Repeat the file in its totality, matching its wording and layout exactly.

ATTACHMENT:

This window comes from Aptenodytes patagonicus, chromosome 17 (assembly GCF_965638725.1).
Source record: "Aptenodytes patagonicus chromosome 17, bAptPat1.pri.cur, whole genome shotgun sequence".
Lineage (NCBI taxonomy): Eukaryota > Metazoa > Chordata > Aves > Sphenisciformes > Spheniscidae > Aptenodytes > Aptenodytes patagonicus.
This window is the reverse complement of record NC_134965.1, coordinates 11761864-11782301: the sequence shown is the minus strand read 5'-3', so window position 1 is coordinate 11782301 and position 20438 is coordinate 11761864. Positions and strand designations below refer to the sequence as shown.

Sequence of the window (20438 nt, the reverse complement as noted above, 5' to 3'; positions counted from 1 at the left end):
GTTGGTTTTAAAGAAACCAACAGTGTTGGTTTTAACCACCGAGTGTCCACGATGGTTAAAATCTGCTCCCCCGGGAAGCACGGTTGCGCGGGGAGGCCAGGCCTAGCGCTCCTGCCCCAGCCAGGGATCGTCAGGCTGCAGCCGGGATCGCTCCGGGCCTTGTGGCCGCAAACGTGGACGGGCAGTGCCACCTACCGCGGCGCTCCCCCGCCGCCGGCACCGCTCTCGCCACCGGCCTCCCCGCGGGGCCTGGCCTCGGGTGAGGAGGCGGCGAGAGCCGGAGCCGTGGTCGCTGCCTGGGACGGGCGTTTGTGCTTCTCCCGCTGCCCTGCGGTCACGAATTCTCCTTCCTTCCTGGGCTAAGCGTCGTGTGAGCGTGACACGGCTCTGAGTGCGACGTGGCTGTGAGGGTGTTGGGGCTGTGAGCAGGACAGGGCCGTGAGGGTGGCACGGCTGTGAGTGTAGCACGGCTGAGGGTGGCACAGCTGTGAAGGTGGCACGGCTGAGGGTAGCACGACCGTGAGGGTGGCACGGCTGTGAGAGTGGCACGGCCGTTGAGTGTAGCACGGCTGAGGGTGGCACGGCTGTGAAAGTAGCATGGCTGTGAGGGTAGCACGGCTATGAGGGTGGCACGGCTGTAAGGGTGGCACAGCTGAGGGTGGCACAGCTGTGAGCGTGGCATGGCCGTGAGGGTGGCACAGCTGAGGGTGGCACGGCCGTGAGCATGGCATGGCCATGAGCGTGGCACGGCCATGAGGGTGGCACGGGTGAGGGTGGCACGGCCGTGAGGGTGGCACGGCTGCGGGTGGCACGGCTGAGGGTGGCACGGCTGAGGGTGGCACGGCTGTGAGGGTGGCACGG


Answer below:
This window comes from Aptenodytes patagonicus, chromosome 17 (assembly GCF_965638725.1).
Source record: "Aptenodytes patagonicus chromosome 17, bAptPat1.pri.cur, whole genome shotgun sequence".
Lineage (NCBI taxonomy): Eukaryota > Metazoa > Chordata > Aves > Sphenisciformes > Spheniscidae > Aptenodytes > Aptenodytes patagonicus.
This window is the reverse complement of record NC_134965.1, coordinates 11761864-11782301: the sequence shown is the minus strand read 5'-3', so window position 1 is coordinate 11782301 and position 20438 is coordinate 11761864. Positions and strand designations below refer to the sequence as shown.

Sequence of the window (20438 nt, the reverse complement as noted above, 5' to 3'; positions counted from 1 at the left end):
GTTGGTTTTAAAGAAACCAACAGTGTTGGTTTTAACCACCGAGTGTCCACGATGGTTAAAATCTGCTCCCCCGGGAAGCACGGTTGCGCGGGGAGGCCAGGCCTAGCGCTCCTGCCCCAGCCAGGGATCGTCAGGCTGCAGCCGGGATCGCTCCGGGCCTTGTGGCCGCAAACGTGGACGGGCAGTGCCACCTACCGCGGCGCTCCCCCGCCGCCGGCACCGCTCTCGCCACCGGCCTCCCCGCGGGGCCTGGCCTCGGGTGAGGAGGCGGCGAGAGCCGGAGCCGTGGTCGCTGCCTGGGACGGGCGTTTGTGCTTCTCCCGCTGCCCTGCGGTCACGAATTCTCCTTCCTTCCTGGGCTAAGCGTCGTGTGAGCGTGACACGGCTCTGAGTGCGACGTGGCTGTGAGGGTGTTGGGGCTGTGAGCAGGACAGGGCCGTGAGGGTGGCACGGCTGTGAGTGTAGCACGGCTGAGGGTGGCACAGCTGTGAAGGTGGCACGGCTGAGGGTAGCACGACCGTGAGGGTGGCACGGCTGTGAGAGTGGCACGGCCGTTGAGTGTAGCACGGCTGAGGGTGGCACGGCTGTGAAAGTAGCATGGCTGTGAGGGTAGCACGGCTATGAGGGTGGCACGGCTGTAAGGGTGGCACAGCTGAGGGTGGCACAGCTGTGAGCGTGGCATGGCCGTGAGGGTGGCACAGCTGAGGGTGGCACGGCCGTGAGCATGGCATGGCCATGAGCGTGGCACGGCCATGAGGGTGGCACGGGTGAGGGTGGCACGGCCGTGAGGGTGGCACGGCTGCGGGTGGCACGGCTGAGGGTGGCACGGCTGAGGGTGGCACGGCTGTGAGGGTGGCACGG